Low cloud caused Cessna 182 mountain crash

written by Adam Thorn | September 17, 2020

Low cloud and bad visibility were the key factors in a Cessna 182 crashing into a tree canopy on a Queensland mountain last year, killing its pilot, an ATSB report has concluded.

The unnamed 73-year-old pilot was flying 400 feet above the highest terrain in the area, but likely not above clouds, before it descended and crashed 3,800 feet up the Herberton Range.

The investigation concluded it wasn’t known whether the pilot dipped to get under the clouds, having lost visual references, or due to disorientation. It also found the pilot had taken medication that had the potential to affect performance but didn’t disclose this to the appropriate authorities. It’s not known whether this was a contributing factor.

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ATSB director transport safety Dr Stuart Godley said, “This tragic accident highlights that any pilot, no matter their level of experience, is at risk of experiencing disorientation and a loss of spatial awareness due to reduced visual cues if pressing on into instrument meteorological conditions (IMC) without a current instrument rating and in a suitably-equipped aircraft.”

The Cessna 182, VH-DJN, departed Mount Garnet in far north Queensland on 8 April 2019 for a 20-minute flight under visual flight rules (VFR) to Atherton, with the pilot the sole occupant.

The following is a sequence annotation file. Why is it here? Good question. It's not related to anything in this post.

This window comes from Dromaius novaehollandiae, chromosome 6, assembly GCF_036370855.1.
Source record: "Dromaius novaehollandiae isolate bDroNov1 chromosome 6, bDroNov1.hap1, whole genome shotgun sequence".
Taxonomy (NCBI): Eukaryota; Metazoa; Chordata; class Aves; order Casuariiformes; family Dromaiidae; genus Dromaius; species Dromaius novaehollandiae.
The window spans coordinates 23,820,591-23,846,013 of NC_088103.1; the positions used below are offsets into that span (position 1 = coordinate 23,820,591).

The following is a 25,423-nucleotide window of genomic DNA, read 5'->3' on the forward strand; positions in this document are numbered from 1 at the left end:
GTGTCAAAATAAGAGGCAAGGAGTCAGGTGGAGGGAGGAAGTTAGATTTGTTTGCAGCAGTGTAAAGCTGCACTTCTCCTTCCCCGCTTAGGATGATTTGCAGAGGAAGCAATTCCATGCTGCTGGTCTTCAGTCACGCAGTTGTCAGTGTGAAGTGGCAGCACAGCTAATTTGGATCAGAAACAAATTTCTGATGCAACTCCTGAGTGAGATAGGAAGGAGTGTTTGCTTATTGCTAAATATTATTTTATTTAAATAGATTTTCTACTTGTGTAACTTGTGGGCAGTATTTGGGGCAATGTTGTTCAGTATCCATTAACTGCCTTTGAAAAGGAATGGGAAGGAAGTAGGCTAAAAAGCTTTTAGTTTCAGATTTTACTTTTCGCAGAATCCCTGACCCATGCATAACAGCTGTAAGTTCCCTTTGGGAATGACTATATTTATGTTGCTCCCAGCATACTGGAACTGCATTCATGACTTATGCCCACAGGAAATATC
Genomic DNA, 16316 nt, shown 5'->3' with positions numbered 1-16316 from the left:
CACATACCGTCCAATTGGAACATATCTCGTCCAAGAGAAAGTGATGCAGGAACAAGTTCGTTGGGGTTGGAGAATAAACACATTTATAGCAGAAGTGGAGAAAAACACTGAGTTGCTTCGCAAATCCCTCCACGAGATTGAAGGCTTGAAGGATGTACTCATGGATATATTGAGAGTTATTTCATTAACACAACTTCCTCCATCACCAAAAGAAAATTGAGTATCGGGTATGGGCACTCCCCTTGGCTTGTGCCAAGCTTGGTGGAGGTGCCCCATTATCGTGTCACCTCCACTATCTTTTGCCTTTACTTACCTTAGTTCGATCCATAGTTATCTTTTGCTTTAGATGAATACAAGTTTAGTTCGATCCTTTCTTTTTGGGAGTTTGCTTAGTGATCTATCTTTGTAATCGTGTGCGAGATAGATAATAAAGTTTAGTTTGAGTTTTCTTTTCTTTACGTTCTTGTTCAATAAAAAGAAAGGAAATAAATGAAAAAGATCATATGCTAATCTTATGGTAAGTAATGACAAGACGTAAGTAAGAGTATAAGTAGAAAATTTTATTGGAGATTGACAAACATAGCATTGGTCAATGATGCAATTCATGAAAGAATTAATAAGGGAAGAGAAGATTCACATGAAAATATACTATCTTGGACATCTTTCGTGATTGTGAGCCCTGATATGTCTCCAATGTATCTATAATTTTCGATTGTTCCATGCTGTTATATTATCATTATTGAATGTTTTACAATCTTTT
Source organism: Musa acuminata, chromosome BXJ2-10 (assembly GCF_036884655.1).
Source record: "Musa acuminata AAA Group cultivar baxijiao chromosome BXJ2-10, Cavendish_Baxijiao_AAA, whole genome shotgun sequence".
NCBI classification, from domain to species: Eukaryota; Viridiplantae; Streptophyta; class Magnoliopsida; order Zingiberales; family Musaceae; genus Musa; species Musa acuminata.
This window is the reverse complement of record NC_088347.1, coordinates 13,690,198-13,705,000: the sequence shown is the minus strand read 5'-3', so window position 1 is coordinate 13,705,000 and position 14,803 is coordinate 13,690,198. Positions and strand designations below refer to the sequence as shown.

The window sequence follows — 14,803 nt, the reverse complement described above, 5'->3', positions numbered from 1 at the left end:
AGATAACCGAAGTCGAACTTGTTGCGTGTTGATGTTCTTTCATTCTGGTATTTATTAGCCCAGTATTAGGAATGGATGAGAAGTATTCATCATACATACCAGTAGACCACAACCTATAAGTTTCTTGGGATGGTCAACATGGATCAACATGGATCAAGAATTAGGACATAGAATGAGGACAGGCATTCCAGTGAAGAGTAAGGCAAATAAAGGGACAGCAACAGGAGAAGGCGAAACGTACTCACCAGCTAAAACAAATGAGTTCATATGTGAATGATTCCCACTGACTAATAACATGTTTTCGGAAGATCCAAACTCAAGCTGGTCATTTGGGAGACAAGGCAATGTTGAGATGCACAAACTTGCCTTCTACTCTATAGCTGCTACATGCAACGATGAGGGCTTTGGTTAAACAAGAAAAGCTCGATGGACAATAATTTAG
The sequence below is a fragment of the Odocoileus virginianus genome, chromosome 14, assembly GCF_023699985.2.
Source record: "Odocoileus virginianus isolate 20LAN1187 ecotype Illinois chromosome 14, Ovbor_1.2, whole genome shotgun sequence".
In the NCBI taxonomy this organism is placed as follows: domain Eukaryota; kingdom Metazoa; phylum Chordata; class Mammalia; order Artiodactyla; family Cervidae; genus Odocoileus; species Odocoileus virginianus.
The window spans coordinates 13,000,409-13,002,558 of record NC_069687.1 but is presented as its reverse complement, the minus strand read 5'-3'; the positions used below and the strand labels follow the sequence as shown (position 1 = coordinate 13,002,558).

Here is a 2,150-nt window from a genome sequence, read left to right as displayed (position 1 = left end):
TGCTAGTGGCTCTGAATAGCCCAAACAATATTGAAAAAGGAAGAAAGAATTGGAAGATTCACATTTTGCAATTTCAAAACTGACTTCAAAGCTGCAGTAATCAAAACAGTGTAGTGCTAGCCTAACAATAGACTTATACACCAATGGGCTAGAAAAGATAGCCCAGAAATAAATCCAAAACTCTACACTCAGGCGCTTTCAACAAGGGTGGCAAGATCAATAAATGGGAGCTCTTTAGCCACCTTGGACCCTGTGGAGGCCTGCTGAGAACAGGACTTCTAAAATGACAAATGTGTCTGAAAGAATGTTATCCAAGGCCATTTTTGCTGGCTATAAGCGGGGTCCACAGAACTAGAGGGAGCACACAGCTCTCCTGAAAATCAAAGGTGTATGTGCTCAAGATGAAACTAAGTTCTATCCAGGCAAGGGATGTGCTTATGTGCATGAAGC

The forecast weather flight included low cloud extending to the ground in areas of higher terrain, and low visibility in cloud and showers of rain.

As the aircraft approached the Herberton Range, it climbed to an altitude about 400 feet higher than the highest terrain in the area, but this was very likely not above the cloud tops, the investigation noted.

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It could not be known whether the pilot then descended in an attempt to get under the cloud, having lost visual reference with the ground, or due to geographical disorientation, having assessed the aircraft was beyond the range and closer to Atherton.

The aircraft crashed into the tree canopy at 3,774 feet, and the unnamed pilot died, leaving a 130-metre-long wreckage trail.

“Changes in track were consistent with what would be expected if attempting to avoid weather,” said Dr Godley.

“Low cloud and reduced visibility obscured rising terrain, and this almost certainly resulted in the pilot losing visual reference with the ground and the aircraft colliding with terrain in level flight, and under power and pilot control.”

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